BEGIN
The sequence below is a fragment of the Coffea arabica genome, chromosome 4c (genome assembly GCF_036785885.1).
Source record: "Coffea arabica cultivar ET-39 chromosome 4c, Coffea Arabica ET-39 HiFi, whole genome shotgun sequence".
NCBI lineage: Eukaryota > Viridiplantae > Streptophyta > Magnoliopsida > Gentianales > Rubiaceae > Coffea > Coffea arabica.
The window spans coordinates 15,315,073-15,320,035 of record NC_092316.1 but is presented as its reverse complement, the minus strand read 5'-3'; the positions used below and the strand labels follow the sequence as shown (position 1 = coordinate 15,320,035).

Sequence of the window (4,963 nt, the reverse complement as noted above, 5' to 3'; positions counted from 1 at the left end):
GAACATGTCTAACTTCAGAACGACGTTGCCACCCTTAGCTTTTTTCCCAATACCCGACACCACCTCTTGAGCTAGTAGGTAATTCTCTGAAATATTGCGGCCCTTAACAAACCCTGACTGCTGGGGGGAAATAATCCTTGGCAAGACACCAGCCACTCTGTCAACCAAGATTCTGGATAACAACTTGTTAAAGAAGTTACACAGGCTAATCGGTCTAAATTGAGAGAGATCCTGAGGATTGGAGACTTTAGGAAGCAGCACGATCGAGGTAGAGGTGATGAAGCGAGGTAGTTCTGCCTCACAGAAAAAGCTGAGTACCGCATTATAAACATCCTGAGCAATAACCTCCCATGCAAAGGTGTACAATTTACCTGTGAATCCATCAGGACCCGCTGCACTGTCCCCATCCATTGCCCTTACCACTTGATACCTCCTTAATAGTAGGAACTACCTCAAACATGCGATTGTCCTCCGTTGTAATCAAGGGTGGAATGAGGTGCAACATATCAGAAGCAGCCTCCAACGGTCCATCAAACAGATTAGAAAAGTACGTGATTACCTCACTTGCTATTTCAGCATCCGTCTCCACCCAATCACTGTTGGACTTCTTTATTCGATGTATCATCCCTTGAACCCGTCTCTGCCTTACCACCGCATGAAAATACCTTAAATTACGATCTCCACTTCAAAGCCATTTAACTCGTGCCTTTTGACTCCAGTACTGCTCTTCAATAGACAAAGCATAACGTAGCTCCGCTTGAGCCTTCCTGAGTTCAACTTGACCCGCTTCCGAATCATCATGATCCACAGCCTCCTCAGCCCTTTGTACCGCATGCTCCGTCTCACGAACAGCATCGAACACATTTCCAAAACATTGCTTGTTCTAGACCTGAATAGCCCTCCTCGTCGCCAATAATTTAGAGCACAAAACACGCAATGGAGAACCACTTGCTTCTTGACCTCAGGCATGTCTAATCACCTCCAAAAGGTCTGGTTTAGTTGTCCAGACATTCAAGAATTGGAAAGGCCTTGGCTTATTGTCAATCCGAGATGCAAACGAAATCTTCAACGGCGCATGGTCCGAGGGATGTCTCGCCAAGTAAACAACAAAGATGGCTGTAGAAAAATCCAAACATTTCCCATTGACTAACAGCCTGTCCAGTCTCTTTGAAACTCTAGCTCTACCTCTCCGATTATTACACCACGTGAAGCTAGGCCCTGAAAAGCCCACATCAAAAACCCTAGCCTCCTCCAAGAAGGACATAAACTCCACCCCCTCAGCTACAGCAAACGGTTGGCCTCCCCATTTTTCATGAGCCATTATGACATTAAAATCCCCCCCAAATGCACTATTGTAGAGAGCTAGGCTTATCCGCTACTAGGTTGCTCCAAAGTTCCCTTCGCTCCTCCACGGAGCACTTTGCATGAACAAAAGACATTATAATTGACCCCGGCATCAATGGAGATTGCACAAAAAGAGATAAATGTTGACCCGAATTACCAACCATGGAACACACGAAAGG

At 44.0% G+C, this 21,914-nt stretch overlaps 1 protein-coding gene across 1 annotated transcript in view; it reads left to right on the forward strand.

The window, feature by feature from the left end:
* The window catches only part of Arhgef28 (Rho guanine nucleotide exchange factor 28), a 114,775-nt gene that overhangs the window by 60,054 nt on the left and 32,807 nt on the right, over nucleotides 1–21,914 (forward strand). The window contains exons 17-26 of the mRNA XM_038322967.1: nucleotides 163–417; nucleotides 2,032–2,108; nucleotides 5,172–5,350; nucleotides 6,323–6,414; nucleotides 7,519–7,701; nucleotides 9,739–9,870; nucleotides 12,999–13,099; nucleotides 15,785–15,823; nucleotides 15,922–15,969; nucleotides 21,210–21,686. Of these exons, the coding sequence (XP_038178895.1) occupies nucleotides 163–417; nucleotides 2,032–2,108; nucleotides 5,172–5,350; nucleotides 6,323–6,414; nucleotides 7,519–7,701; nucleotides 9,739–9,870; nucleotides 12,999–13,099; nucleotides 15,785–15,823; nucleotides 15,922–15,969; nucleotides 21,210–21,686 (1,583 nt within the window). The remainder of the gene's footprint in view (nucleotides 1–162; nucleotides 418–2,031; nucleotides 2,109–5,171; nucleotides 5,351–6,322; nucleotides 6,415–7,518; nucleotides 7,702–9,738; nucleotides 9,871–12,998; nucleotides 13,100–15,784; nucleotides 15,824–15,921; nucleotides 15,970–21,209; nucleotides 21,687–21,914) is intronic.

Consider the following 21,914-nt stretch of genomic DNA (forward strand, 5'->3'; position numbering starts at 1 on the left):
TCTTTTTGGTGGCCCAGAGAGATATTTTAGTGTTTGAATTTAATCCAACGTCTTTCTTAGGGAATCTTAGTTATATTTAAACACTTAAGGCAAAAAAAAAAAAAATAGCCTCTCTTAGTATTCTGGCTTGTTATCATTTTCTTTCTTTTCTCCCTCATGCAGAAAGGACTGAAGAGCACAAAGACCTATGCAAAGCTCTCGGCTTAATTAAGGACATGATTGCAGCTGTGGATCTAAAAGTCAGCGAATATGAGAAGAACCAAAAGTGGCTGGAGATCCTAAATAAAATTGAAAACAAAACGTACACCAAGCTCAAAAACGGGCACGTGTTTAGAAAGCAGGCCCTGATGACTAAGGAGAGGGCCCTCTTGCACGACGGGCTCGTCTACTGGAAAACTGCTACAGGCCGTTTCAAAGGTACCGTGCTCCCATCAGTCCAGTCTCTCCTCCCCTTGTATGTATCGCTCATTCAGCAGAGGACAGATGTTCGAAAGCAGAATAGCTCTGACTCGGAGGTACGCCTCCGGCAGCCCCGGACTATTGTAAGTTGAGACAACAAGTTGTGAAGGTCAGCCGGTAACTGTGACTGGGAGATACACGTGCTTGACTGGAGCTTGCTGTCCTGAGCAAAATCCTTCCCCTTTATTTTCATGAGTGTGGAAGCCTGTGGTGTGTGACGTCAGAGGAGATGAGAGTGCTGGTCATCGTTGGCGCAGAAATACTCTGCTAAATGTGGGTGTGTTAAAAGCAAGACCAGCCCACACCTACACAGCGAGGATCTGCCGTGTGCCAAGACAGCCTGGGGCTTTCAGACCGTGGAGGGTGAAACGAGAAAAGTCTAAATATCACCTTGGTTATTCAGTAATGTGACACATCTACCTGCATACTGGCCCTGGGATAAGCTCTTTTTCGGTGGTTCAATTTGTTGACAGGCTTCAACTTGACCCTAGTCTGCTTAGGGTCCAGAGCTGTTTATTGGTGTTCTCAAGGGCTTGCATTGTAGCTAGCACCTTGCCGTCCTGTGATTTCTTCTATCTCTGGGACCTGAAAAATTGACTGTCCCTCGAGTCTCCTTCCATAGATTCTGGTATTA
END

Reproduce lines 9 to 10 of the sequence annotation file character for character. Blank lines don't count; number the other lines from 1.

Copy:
* The window catches only part of Arhgef28 (Rho guanine nucleotide exchange factor 28), a 114,775-nt gene that overhangs the window by 60,054 nt on the left and 32,807 nt on the right, over nucleotides 1–21,914 (forward strand). The window contains exons 17-26 of the mRNA XM_038322967.1: nucleotides 163–417; nucleotides 2,032–2,108; nucleotides 5,172–5,350; nucleotides 6,323–6,414; nucleotides 7,519–7,701; nucleotides 9,739–9,870; nucleotides 12,999–13,099; nucleotides 15,785–15,823; nucleotides 15,922–15,969; nucleotides 21,210–21,686. Of these exons, the coding sequence (XP_038178895.1) occupies nucleotides 163–417; nucleotides 2,032–2,108; nucleotides 5,172–5,350; nucleotides 6,323–6,414; nucleotides 7,519–7,701; nucleotides 9,739–9,870; nucleotides 12,999–13,099; nucleotides 15,785–15,823; nucleotides 15,922–15,969; nucleotides 21,210–21,686 (1,583 nt within the window). The remainder of the gene's footprint in view (nucleotides 1–162; nucleotides 418–2,031; nucleotides 2,109–5,171; nucleotides 5,351–6,322; nucleotides 6,415–7,518; nucleotides 7,702–9,738; nucleotides 9,871–12,998; nucleotides 13,100–15,784; nucleotides 15,824–15,921; nucleotides 15,970–21,209; nucleotides 21,687–21,914) is intronic.

Consider the following 21,914-nt stretch of genomic DNA (forward strand, 5'->3'; position numbering starts at 1 on the left):